SANTIAGO LYON, DIRECTOR OF PHOTOGRAPHY, ASSOCIATED PRESS: Well, it suddenly occurred to us that doing something in Cuba, a country where we've had a bureau for the last 10 years, and a country that's going through a transition from Fidel Castro to Raul, it seemed that it would be a good idea to show the Cuban public and the Cuban fellow journalistic community the breadth and the quality of the work that the Associated Press does in photography every day all over the world.

SWEENEY: And were there any difficulties politically trying to set it up?

LYON: Well, it took a long time. They're probably about a year in between when we proposed the idea first to the Cuban authorities and through when it was approved, and then the preparations of getting the pictures in, and the logistics and finding a location. So it took quite a while, but I'm very glad to report that we inaugurated it on Saturday. And about 200 people showed up for the inauguration. And by all accounts, it was quite a success.

SWEENEY: What is your sense of the appetite for Cuban people for photographs around the world, if - not only South America?

LYON: Well, I think that they don't often get to see these - this type of imagery. And they certainly don't often get to see this type of imagery displayed in, you know, big prints hung on an exhibition wall. We did this in a 17th century convent or an 18th century convent, excuse me, in Havana. And you know, it's quite impressive to see these photographs printed very large and hang from a wall where the viewer has time to look at them, and ponder them, and engage with them. And that's something that doesn't happen very often in Cuba.

SWEENEY: And - I think one of the more iconic photographs is the Iwo Jima one, which many people might not associate automatically with the Associated Press. But nonetheless, is very much in the memory of people, particularly those who would still survive the second World War.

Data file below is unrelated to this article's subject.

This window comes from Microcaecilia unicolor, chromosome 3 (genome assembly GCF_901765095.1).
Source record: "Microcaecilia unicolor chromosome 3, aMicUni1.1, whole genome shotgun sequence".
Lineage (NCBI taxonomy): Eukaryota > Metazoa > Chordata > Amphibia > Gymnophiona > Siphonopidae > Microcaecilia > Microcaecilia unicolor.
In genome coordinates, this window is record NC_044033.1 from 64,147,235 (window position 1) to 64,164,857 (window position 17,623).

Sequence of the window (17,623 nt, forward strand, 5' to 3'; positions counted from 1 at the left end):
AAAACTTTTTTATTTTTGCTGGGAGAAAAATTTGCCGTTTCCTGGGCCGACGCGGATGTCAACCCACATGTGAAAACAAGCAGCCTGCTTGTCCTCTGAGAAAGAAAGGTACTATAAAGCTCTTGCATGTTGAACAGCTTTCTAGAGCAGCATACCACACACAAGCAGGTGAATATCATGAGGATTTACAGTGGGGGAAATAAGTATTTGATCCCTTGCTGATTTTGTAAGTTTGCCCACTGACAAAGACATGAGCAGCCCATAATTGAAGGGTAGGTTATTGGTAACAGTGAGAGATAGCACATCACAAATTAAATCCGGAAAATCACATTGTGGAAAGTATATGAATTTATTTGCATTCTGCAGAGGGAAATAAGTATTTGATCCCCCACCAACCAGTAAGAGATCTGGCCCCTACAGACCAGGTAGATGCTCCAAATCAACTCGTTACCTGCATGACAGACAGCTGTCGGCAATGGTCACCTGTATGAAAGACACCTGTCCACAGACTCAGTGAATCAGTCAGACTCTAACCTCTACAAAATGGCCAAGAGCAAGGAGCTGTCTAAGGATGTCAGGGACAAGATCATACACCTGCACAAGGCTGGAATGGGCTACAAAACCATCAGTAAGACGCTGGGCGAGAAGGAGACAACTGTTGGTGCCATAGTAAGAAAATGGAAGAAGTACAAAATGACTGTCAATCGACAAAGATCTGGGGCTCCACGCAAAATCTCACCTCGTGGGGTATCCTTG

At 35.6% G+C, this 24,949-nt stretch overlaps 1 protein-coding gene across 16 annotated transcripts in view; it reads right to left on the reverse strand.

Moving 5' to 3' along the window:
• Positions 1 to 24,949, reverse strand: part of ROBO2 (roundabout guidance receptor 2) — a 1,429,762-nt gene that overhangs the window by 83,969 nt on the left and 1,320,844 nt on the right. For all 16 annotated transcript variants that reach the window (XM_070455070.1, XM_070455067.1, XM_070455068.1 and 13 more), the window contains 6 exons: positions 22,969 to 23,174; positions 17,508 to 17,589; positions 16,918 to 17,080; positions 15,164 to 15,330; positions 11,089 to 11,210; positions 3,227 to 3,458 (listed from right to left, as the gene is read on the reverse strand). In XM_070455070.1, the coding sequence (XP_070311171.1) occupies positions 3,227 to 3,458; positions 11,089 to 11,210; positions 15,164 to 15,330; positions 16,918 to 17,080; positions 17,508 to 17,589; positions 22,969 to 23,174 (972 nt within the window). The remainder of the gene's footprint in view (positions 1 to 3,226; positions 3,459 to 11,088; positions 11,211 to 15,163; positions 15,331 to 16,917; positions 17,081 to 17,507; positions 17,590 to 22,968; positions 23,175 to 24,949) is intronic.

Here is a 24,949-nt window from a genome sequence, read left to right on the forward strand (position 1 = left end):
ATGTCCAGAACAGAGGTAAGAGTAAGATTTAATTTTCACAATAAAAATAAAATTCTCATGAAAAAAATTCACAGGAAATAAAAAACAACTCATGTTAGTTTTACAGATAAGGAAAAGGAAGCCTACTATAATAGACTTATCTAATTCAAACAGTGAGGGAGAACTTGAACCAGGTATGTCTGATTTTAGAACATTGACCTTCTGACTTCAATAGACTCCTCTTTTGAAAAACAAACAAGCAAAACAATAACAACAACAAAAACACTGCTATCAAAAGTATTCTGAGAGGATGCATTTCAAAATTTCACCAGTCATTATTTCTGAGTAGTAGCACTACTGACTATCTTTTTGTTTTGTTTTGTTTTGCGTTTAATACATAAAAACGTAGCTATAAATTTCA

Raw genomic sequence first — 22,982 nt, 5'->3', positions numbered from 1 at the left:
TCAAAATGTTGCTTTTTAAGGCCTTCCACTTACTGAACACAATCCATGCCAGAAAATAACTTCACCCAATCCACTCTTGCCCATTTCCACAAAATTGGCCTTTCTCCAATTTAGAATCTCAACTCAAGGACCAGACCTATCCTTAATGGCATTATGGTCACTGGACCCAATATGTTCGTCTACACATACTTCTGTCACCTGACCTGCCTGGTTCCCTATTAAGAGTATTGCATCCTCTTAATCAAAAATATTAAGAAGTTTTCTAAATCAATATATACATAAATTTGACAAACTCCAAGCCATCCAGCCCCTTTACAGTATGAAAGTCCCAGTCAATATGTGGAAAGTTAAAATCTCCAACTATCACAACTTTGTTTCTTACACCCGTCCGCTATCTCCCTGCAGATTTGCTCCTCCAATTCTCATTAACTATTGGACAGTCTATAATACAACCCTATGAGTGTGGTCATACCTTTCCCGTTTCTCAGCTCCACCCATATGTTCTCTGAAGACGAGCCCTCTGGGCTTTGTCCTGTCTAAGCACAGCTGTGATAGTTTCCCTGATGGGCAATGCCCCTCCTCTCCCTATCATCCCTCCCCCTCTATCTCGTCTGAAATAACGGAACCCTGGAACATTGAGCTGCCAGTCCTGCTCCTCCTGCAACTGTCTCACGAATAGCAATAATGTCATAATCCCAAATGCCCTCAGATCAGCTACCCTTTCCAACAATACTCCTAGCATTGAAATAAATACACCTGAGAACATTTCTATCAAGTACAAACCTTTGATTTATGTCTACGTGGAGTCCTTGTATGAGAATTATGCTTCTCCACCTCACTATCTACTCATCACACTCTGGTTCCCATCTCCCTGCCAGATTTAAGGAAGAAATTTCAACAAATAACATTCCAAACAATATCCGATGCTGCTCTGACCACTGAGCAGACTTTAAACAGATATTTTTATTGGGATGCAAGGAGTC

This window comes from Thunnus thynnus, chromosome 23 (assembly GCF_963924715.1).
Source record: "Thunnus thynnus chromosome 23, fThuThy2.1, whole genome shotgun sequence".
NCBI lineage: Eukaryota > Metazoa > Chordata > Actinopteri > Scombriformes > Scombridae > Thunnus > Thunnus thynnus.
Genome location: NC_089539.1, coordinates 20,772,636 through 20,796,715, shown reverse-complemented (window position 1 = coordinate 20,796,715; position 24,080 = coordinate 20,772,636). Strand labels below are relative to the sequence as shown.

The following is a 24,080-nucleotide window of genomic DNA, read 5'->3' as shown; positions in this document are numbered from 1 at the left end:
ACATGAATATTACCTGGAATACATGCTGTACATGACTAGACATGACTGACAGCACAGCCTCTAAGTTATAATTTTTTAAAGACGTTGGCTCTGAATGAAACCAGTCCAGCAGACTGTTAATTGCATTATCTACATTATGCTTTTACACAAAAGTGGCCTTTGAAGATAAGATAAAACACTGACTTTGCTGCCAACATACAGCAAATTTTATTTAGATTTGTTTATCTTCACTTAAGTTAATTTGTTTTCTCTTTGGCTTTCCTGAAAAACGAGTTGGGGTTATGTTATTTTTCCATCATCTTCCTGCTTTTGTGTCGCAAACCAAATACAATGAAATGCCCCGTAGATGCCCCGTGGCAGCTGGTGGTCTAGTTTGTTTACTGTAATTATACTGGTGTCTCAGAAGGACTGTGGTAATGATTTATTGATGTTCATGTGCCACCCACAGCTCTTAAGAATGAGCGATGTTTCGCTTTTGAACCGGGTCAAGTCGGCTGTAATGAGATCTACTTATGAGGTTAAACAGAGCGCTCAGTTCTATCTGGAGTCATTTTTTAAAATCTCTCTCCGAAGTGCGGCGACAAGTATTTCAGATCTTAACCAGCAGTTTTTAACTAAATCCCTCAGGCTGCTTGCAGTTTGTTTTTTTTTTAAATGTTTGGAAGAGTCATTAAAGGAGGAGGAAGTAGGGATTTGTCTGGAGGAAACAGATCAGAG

LYON: Yes, indeed. That's arguably one of the most widely reproduced images in the - in history. And as you say, I think for that image and a number of these images, to make that connection between iconic images of that nature and a news organization like the Associated Press, which continues to work and continues to gather photo journalism from all over the world on a daily basis, I think those are connections that are not always obvious to the viewer.

SWEENEY: If I could draw your attention to the photograph that was taken in the West Bank settlement at Herskovomona (ph), where we see a Jewish settler struggling with an Israeli security officer, who's clearly surrounded by plenty of other Israeli security officers. I mean, that very much tells the story within a story of the struggle within Israeli society over the whole issue of settlements.

LYON: That picture and the pictures from that story are quite dramatic. And as you say, it's a very effective and powerful way of telling a story from a particular part of the world, and drawing, you know, one's conclusions from what goes on there.

SWEENEY: And final question, I'm wondering whether any implications for Associated Press by having this exhibition in Cuba? Were there, first of all, you see it as anything to do with the relative opening up that we may or may or not be witnessing in Cuba at the moment or the change of regime and whether or not in - the U.S., that the there were any implications for you?

LYON: No. We've had an operation or a bureau in Cuba for the last 10 years. We have a stuff of, you know, maybe a dozen people all in. WE operate there regularly. We're allowed to do that under the rules set by the U.S. government. And you know, we don't really see any problem with that.

As to whether the ability to set up this exhibition was as a result of the change in power, or was as a result of changes that are happening anyway in Cuba, it's quite hard to tell.

But we really welcome the opportunity to be able to show our work there, and to hold the workshop for the 16 Cuban photographers, and show them and explain to them how we work, and through practical exercises, assign them stories and critique, and work on their stories with the aim of improving the state of Cuban photojournalism.

And it's not limited to Cuba. These are things that we do periodically all over the world. So it just happened to be Cuba at this time.

SWEENEY: Santiago Lyon, thank you very much indeed.

And don't forget to check out INTERNATIONAL CORRESPONDENTS online. You can do that by logging on to to see all or part of this week's show again. You can also view our archives, take part in the quick vote, and read the weekly blog. It's all at

Well, that's all for this edition of the program. Tune in again next time for another look at how the media are handling the big issues.

I'm Fionnuala Sweeney. Thanks for joining us.